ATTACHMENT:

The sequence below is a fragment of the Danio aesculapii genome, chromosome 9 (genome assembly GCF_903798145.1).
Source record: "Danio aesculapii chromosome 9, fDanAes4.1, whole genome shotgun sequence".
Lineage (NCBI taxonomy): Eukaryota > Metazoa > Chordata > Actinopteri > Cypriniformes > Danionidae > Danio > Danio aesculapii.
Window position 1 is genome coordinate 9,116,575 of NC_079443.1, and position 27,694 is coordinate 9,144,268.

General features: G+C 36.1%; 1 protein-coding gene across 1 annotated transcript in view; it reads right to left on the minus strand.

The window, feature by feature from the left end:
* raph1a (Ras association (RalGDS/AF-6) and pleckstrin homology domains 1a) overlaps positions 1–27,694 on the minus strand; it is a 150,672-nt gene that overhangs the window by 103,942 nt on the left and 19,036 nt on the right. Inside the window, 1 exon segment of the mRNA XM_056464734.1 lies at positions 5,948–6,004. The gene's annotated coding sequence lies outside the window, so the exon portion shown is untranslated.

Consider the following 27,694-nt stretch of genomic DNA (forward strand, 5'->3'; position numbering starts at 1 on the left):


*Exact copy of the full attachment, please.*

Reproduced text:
The sequence below is a fragment of the Danio aesculapii genome, chromosome 9 (genome assembly GCF_903798145.1).
Source record: "Danio aesculapii chromosome 9, fDanAes4.1, whole genome shotgun sequence".
Lineage (NCBI taxonomy): Eukaryota > Metazoa > Chordata > Actinopteri > Cypriniformes > Danionidae > Danio > Danio aesculapii.
Window position 1 is genome coordinate 9,116,575 of NC_079443.1, and position 27,694 is coordinate 9,144,268.

General features: G+C 36.1%; 1 protein-coding gene across 1 annotated transcript in view; it reads right to left on the minus strand.

The window, feature by feature from the left end:
* raph1a (Ras association (RalGDS/AF-6) and pleckstrin homology domains 1a) overlaps positions 1–27,694 on the minus strand; it is a 150,672-nt gene that overhangs the window by 103,942 nt on the left and 19,036 nt on the right. Inside the window, 1 exon segment of the mRNA XM_056464734.1 lies at positions 5,948–6,004. The gene's annotated coding sequence lies outside the window, so the exon portion shown is untranslated.

Consider the following 27,694-nt stretch of genomic DNA (forward strand, 5'->3'; position numbering starts at 1 on the left):